Mr. Watts, Judge Ro. B. Taylor. On the second ballot, Taylor was dropped. Then Judge Brockenbrough got seventy-two votes, and from both houses ninety-three to Stanard's sixty-four, and was promoted to the Supreme Court of Appeals. The cases in which he sat are reported in Leigh's Reports, Vols. V to IX, inclusive, and they contain a good many of his opinions. The Court of Appeals at that time consisted of President Henry St. George Tucker, and Judges Francis T. Brooke, Wm. H. Cabell, Dabney Carr, and Brockenbrough. Hon. John Randolph Tucker, who became so highly distinguished, describes them as he, when a boy, saw them sitting, in 1835, in the Senate chamber of the Capitol. In his reminiscences of the Virginia Bench and Bar, given to the Bar Association of Richmond, he says: And next to him I see the vigorous face, strongly marked with common sense and integrity, of William Brockenbrough, for many years an eminent judge on the circuit and of the general court, and then a judge
S. Adams in Boston Gazette of 31 Dec. 1770. and being resolved to brave the citizens on Monday night, S. Adams, in Boston Gazette, 24 Dec. 1770. they forewarned their particular acquaintance not to be abroad. Without duly restraining his men, Carr, the Lieutenant Colonel of the twenty-ninth, made complaint to the Lieutenant Governor of the insult they had received. Hutchinson's Hist. III. 270, 271. The Council, deliberating on Monday, seemed of opinion, that the town would never be them. Quincy of Braintree, on behalf of the Justices, pointed out the danger of the most terrible consequences. I have no power to remove the troops, said Hutchinson, nor to direct where they shall be placed; but he sent to invite Dalrymple and Carr, the Commanding Officers, to be present in Council. They attended, and the subject was largely discussed. At eleven, the Town Meeting was opened in Faneuil Hall by prayer from Cooper; then Samuel Adams and fourteen others, among them, Hancock
n January to the speech of Hutchinson. They formed themselves, therefore, into a Committee of the whole House on the state of the Colony; and in that Committee Dabney Carr, of Charlotte, a young statesman of brilliant genius as well as of fervid patriotism, moved a series of resolutions for a system of intercolonial Committees ofrch, the Resolutions were reported to the House, and unanimously adopted. They appointed their Committee on which appear the names of Bland and Lee, of Henry, and Carr, and Jefferson. Their Resolves were sent to every Colony, with a request that each would appoint its Committee to communicate from time to time with that of Virgid a Province; Virginia promoted a confederacy. Were the several Committees but to come together, the world would see an American Congress. The associates of Dabney Carr were spared for still further service to humanity. He himself was cut down in his prime; and passed away like a shadow; but the name of him, who at this moment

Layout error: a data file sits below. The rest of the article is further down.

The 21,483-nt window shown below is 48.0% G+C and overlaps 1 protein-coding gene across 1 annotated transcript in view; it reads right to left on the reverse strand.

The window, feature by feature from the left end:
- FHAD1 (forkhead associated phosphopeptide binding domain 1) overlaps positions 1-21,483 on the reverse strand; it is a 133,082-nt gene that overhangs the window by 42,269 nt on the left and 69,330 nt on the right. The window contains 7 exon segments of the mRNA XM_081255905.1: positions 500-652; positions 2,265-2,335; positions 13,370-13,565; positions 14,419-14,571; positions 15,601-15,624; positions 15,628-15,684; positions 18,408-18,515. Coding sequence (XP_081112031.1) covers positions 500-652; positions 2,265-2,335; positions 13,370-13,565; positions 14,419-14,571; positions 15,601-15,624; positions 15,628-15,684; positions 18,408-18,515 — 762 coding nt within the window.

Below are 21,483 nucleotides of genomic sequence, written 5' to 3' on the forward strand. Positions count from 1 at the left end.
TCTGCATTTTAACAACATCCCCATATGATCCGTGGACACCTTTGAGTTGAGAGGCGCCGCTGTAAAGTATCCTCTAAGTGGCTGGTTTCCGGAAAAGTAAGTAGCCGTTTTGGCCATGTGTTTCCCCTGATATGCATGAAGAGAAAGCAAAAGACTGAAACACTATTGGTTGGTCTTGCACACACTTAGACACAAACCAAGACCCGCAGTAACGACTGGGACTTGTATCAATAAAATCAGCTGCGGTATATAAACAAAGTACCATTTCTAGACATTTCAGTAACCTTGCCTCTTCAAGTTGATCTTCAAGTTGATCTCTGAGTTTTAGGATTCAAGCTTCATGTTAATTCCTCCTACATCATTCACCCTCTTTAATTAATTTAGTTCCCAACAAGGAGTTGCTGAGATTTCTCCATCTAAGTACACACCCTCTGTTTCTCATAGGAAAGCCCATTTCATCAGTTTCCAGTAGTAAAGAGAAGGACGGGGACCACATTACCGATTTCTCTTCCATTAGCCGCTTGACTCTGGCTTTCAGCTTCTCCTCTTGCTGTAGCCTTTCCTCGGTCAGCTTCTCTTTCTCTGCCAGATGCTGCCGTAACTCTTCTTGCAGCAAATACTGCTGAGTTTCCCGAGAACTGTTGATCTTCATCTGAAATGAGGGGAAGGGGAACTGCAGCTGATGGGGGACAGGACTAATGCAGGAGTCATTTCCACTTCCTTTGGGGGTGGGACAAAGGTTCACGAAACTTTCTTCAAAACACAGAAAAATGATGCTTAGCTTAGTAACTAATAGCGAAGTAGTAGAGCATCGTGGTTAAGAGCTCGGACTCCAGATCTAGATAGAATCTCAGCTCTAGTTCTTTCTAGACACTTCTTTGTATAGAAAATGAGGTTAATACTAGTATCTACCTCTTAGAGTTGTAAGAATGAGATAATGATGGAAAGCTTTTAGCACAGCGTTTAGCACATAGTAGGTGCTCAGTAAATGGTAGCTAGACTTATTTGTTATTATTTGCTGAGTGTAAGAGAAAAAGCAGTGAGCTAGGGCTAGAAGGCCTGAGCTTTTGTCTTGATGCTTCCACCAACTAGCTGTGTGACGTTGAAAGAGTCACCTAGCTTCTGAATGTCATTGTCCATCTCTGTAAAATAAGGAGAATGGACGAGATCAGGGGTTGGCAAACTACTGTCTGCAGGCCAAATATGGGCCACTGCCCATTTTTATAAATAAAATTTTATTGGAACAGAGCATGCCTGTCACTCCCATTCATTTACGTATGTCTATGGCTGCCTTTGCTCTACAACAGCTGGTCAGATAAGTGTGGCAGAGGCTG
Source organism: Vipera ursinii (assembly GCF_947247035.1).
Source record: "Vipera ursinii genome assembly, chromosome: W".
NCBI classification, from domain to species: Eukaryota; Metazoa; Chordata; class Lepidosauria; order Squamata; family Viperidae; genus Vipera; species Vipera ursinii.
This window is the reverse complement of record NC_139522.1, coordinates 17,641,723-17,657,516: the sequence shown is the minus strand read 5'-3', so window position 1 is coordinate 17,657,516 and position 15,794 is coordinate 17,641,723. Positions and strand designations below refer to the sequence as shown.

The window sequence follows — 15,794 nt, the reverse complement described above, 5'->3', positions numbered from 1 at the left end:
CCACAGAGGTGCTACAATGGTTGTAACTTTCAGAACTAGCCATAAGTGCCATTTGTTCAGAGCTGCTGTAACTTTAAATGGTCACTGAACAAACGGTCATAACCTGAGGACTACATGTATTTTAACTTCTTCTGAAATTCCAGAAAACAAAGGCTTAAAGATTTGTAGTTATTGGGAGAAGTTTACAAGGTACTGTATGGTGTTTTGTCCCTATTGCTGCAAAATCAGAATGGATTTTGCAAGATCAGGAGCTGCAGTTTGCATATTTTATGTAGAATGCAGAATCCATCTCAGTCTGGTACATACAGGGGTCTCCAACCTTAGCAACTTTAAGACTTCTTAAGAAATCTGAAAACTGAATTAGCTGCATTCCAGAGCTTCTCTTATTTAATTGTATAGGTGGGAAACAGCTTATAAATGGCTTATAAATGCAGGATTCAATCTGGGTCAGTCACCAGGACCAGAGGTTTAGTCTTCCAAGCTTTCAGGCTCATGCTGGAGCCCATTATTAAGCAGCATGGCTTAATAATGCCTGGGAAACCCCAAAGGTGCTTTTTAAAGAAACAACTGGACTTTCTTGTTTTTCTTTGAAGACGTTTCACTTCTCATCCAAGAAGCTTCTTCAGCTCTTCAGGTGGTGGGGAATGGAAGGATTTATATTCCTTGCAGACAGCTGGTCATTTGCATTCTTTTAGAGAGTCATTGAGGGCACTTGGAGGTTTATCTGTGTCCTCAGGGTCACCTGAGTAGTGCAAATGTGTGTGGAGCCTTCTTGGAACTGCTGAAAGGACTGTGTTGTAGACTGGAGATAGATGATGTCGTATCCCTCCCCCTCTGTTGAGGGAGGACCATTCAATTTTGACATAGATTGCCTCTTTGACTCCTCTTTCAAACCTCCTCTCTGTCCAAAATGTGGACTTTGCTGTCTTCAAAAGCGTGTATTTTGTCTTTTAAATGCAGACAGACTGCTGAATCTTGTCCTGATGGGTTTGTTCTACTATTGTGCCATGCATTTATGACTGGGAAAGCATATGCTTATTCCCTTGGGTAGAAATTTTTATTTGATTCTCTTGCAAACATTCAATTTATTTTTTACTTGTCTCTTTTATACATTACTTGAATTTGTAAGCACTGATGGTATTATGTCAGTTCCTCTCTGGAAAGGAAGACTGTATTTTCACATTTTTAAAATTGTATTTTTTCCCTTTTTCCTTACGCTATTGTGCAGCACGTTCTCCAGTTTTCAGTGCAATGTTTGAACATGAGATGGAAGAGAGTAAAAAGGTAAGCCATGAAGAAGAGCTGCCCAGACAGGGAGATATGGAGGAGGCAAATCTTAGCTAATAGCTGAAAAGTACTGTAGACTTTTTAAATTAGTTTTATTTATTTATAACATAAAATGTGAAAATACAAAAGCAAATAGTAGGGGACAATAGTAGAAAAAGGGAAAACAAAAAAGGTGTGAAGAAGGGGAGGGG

. --The annual deer hunt came off at Crawford's Springs last week. There were thirty gentlemen in the company and thirty dogs. In five days twenty-nine deer were shot, and twenty-two cut up for distribution. The old Nimrod of hunters, Mr. Dabney Carr, of this county — now, we believe, in the eighty-sixth year of his age--killed one of the largest and fattest of the bucks, and his servant man, accompanying him, killed another. Mr. Carr is stout and athletic, stands erect and walks with for distribution. The old Nimrod of hunters, Mr. Dabney Carr, of this county — now, we believe, in the eighty-sixth year of his age--killed one of the largest and fattest of the bucks, and his servant man, accompanying him, killed another. Mr. Carr is stout and athletic, stands erect and walks with firmness and vigor. He looks likely to survive many more annual deer hunts. Mr. War wick Woods killed three deer on the first day, and others killed one such.--Charlottesville (Va.) Jeffersonia